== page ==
Samsung's #Galaxy11 viral ad fumbles when Franz Beckenbauer tweets from iPhone
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A global ad campaign to promote Samsung devices, involving soccer stars and an alien invasion story, instead revealed that the fantasy campaign's star manager Franz Beckenbauer tweets from his iPhone, not a Galaxy device.
Just over a month ago, Samsung launched its secretive ad campaign by seating actors in black robes at Chelsea FC, Bayern Munich and Juventus FC soccer games (that's "football" outside the U.S.). The company also financed billboards with secretive symbols and the hashtag "WinnerTakesEarth."
Samsung then recruited internationally famous soccer legend Franz Beckenbauer to serve as the manager of the company's "Galaxy 11" fantasy team, along with captain Lionel Messi, a Argentine footballer. Samsung has previously sponsored soccer teams in Europe, South America, Asia and Africa.
The company announced in November that it would be revealing "the story of Galaxy 11," involving a soccer players taking on invading aliens, as a "series of chapters over the coming months and brought to life across Samsung's GALAXY devices, online platforms and social media channels."
Younghee Lee, Samsung Mobile's executive vice president of Global Marketing stated, "through this one-of-a-kind campaign, Samsung wants to combine fans' universal love for football and GALAXY devices. We hope that this campaign stimulates our fans' imagination and inspire engagement."
However, the campaign hit a snag when Beckenbauer, the legendary leader of its fantasy team, tweeted out the next segment of the story from his iPhone. Once noticed, metadata tag was removed.
This all happened before
Sending promotional tweets about other products from Apple's iOS devices seems to be quite popular. In October, T-Mobile chief executive John Legere intended to use Twitter to direct attention to Samsung Mobile's latest Note 3 phablet, but inadvertently did so via his new iPhone 5s.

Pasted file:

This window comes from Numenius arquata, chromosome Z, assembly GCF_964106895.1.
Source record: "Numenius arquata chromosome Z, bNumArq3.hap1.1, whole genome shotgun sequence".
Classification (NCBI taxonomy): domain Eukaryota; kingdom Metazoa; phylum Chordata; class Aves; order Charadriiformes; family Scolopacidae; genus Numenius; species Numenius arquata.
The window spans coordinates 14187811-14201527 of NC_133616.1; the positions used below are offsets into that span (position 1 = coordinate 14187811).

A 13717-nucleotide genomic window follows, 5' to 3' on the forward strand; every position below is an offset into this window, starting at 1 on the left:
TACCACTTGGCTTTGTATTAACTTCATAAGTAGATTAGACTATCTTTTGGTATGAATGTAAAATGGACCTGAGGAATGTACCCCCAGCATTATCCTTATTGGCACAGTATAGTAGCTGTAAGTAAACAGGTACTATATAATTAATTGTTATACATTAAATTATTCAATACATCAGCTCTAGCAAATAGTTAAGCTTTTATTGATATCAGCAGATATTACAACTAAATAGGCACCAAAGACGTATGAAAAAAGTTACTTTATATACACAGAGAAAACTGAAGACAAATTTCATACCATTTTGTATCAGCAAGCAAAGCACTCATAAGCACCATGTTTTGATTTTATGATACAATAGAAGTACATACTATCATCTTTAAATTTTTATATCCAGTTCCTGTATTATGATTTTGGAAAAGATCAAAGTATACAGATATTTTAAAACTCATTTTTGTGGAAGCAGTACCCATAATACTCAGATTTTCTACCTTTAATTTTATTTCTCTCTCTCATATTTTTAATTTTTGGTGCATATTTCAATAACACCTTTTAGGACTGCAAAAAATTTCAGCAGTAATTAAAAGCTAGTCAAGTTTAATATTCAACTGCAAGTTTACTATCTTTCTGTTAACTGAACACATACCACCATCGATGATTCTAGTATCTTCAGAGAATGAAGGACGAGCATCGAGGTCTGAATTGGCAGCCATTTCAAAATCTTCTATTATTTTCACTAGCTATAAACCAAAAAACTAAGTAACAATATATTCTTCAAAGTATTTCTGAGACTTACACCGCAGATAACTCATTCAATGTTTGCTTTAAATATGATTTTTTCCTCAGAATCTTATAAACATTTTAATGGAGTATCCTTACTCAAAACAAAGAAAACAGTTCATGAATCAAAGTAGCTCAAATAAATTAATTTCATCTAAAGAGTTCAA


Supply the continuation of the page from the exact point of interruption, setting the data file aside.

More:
He then sent out a photo claiming to carry both an iPhone and a phablet and the Gear watch.
His photo (below) showed the Samsung phablet on its lock screen, plugged in to a power adapter, with a generic carrier background wallpaper image. His iPhone was logged in and appeared in active use, with pending phone, email and Facebook notifications. It also had multiple pages of apps installed and a personalized background photo.
If you see me these are the devices I am using #today and I am on twitter on a different one :) pic.twitter.com/IgiK77XI6P— John Legere (@JohnLegere) October 21, 2013
Last year, Oprah Winfrey used an iPad to send out tweets endorsing Microsoft's Surface, using the hashtag "#FavoriteThings" to say she had bought a dozen of them for Christmas gifts.
After BlackBerry paid Alicia Keys to serve as its Creative Director, she sent a personal tweet from her iPhone in February, then removed it and claimed her account had been "hacked."
In March, after the Chinese government's CCTV propaganda channel began airing reports stating that Apple was "biased against Chinese consumers in its warranty and customer service policies," a series of orchestrated tweets on China's Sina Weibo from various celebrities and other well known personalities voiced unison disapproval of Apple on cue after the broadcast, many of which were sent from iPad and iPhones.
Shortly afterward in April, Spanish tennis player David Ferrer tweeted his satisfaction with his #GalaxyS4 and that he was "configuring S Health on my new #GalaxyS4 to help with training @SamsungMobile," all via Twitter from his que contento estoy con mi iPhone.